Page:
For the past couple of years, I have been really interested in all things car and I love to drive. Right now, all I can do to get closer to my goal is to get older and make more money. I’m currently a freshman in college. I might just have to buy a car to fulfill my wish. Unless I could just take one for a test drive.

Sarah Fountain


Need for speed

Another birthday is approaching and I’m still working on my list. Oh, I’ve scratched off and added a few items, but the item at the top has not changed in over fifty years. I grew up in Akron during the Art Arfons era of muscle cars, land speed racing and the Bonneville Salt Flats. I raced at Dragway 42 with dreams of going 200 mph on the salt flats in Utah and joining the 200 mph club. That dream still sits atop my bucket list.

With the full support of my wife, I’ve been pursuing that dream. Five years ago we purchased a Mustang GT and started racing again. At Dragway 42, it starts with the 100 mph club, then the 120 mph club. The 130 mph club and 150 mph club, along with unlimited speeds, are at the Bonneville Salt Flats in Utah. We made the 100 mph and should make the 120 mph club this spring. At that point the Mustang will be sold. With the proceeds, another car will be purchased and modified. We’ve discussed the requirements with Summit Racing and everything is within budget.

In September of 2011 we spent three days in Utah at the Salt Flats as observers and talking to drivers who were experienced at speeds over 200 mph. Unlike drag racing, this is land speed racing. Drivers have two miles to reach speed for the 130 mph and 150 mph club. Speed is measured for the next quarter mile with three miles to stop. For the 200 mph club, you have the entire five miles to reach speed with two miles to stop. God willing, our first attempt will be September of 2014.

Even though we’re both approaching retirement, we feel there is still time. You see, life is not too short, people just wait too long to start living it.

Ralph Carl Cannon


Reliving the past

At my age, I sit in my rocking chair stitching beautiful floral designs on Aida cloth, reading a good book and dreaming. But if I won the lottery I could buy the beachfront home on Wrightsville Beach, N.C., and go to Switzerland and enjoy the beautiful countryside, or go back to England and spend a lot of time enjoying the gentle land and its people.

During World War II we lived on Wrightsville Beach for almost two years and those memories are like they happened yesterday. I was 9 or 10 years old. That was 1944 or ’45.

My father, the late Dr. Earl W. Burgner, was head of the Army hospital at Blumenthal Field in Wilmington and he loved to fish, so we ended up on Wrightsville Beach. I went back in the early ’90s and found many changes both good and bad, and in 2008 my daughter and I spent a week on the beach and it was great. My heart remains on Wrightsville Beach. And we did live through hurricanes then too.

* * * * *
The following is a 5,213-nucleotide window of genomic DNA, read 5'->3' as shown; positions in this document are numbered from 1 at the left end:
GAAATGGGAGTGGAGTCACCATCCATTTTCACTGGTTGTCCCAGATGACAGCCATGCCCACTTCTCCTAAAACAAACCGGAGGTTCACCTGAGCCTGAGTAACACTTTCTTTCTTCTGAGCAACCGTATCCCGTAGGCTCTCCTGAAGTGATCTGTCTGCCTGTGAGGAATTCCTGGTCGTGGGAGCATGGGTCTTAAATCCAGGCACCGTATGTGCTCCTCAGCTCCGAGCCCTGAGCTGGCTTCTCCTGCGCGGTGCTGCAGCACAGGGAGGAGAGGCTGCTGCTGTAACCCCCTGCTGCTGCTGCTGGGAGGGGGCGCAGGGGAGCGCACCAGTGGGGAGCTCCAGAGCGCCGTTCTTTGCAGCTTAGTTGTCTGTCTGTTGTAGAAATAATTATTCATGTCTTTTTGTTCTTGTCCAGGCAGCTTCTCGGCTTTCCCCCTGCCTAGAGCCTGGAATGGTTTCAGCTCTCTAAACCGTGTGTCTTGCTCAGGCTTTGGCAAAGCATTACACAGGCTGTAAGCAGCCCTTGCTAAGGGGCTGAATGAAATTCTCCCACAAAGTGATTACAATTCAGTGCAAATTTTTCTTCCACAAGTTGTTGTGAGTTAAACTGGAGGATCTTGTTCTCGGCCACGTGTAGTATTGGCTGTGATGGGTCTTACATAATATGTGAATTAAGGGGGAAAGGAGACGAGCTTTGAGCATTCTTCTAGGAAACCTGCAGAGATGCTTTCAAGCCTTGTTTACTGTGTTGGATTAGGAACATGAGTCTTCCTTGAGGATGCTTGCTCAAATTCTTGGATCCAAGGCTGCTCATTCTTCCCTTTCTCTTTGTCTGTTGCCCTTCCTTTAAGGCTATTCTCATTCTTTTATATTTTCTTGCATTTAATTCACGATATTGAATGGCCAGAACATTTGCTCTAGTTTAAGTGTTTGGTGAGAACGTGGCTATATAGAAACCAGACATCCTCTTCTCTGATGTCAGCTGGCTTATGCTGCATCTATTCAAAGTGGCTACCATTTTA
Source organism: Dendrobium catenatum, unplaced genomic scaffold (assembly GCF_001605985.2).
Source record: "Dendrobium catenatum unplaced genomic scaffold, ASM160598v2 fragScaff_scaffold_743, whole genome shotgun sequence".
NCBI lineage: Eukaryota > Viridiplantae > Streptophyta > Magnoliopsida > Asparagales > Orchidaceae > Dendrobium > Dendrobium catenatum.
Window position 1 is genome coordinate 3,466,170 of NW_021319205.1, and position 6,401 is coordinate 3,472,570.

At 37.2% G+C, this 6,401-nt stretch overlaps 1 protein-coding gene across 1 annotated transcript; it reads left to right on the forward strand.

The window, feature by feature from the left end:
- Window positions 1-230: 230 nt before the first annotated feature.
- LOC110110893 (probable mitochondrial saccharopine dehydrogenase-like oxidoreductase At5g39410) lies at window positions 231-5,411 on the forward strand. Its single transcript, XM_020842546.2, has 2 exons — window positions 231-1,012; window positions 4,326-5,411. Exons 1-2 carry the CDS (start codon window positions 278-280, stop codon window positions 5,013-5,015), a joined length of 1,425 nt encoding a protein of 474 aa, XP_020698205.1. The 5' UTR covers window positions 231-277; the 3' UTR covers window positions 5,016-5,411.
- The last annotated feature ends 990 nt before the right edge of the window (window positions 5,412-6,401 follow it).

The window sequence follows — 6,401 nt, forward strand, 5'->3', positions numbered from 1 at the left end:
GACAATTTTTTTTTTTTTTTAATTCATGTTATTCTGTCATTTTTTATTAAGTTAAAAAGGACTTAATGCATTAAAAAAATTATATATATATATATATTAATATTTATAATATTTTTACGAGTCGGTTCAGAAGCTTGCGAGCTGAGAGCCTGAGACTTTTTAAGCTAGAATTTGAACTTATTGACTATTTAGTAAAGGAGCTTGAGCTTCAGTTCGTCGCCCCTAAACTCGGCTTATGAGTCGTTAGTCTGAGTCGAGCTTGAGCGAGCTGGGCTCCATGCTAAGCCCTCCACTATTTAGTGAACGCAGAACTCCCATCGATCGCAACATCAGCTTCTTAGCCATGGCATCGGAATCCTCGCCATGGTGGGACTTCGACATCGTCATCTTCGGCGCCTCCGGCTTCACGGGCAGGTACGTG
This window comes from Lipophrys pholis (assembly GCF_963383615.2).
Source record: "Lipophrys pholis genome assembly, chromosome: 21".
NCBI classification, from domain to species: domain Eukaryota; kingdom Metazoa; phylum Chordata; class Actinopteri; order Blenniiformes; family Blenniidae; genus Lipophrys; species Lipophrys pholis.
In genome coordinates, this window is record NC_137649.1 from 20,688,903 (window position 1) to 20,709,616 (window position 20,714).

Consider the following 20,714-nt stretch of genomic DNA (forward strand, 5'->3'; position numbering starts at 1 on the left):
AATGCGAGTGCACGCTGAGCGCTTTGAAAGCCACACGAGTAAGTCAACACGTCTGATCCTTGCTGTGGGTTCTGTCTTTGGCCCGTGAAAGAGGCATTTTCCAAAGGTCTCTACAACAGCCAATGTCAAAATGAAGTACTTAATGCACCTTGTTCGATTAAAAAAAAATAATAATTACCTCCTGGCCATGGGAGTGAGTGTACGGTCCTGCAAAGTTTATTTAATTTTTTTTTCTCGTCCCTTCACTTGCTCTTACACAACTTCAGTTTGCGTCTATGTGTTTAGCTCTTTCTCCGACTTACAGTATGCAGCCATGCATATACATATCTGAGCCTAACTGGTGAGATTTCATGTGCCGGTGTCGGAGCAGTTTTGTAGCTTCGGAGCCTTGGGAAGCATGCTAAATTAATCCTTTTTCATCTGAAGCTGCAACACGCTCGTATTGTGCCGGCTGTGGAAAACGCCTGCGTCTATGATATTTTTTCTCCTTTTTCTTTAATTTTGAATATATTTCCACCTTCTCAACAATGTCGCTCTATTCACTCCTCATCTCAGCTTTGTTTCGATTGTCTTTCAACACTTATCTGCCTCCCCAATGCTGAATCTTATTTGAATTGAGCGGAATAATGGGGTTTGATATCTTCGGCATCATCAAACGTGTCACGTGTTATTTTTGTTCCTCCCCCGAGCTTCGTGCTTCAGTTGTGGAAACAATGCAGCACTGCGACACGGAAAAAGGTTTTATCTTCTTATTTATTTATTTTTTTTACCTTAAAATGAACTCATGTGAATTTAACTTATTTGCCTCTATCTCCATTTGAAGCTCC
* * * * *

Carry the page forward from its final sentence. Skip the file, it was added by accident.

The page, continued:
Life was very different in those days and we saw segregation at its worst. We Yankees could never understand the whys down there, and I’m sure they never got over the Civil War either. Different time, different place.

I’d like to try rollerblading, help build a Habitat for Humanity home and maybe learn to play the cello or tour the beautiful cathedrals around the world and hear an organ recital or two. I would love to visit J.S. Bach’s home and see where all his brilliant music was composed. I’d like to meet J.S. Bach!

I loved the movie The Bucket List. I think it gives us all the time to reflect on our dreams.

Judy Samuelson


Not so fast

My father once told me he never could die because he was too busy. Busy seeking new fishing holes.

I became a reader, not a fisherman, during the depression in Indiana. There was no such thing as preschool or kindergarten, but my mother taught me to read. And I read everything.

Today, 2012, I am still reading and giving oral book reports at the Northwest Akron library.

For the past 12 years, I have read, researched and presented over 140 book talks …

The pattern became clear. We called the monthly talks “Food for Thought.” I chose books and authors who have made a difference; many shaped world history.

Like my father, I can’t die yet. There are still so many authors out there …

Marvin Phillips


Name in print

Simply put, as an old geezer, it would be cool to witness my name in print before I have one foot in my grave. Or, perhaps more appropriate to share: New author, new book, new unique topic.

Off and on over past 10 years, I’ve sent query letters to approximately 200 publishers. No book as yet, just lots of polite rejections. …

I may have my manuscript accompany me to the Hammelman grave. I plan on still being here after that Dec. 21 date, so perhaps all is not lost.

George Hammelman


Bring on the music

The one thing I want to do before I kick the bucket is see Hugo sing 99 Problems and Bread & Butter live at the Akron Civic Theater. Because he is an awesome singer with a big heart and he puts on great concerts…

Terra Albright


Living well

I would like to live 10 more years to see all of my grandchildren graduate from high school and maybe a few of them marry.

When I was first diagnosed with breast cancer, I was told without treatment — one to two years. With treatment — five to 10. So I took the treatment with the goal of 10 years.

Barbara Halliwell


The Voice

I was born with a beautiful singing voice and also had a congenital eye disease. As a result, I have been wearing very thick glasses all my life.

I was overlooked and also held myself back in my singing career. In high school, I sang in the Glee Club. When I was younger, I sang in church and community choirs.

I always felt I was not using the talent I was blessed with. So several years ago, I entered a karaoke competition and I have been singing karaoke for the past three years. Last year, I was chosen to audition to be a contestant for (television show) The Voice.

I want to share the gift of my beautiful voice with the world. I no longer want to be in a choir. I AM THE CHOIR. I don’t want to die with a song in my heart.

Doris Wolfe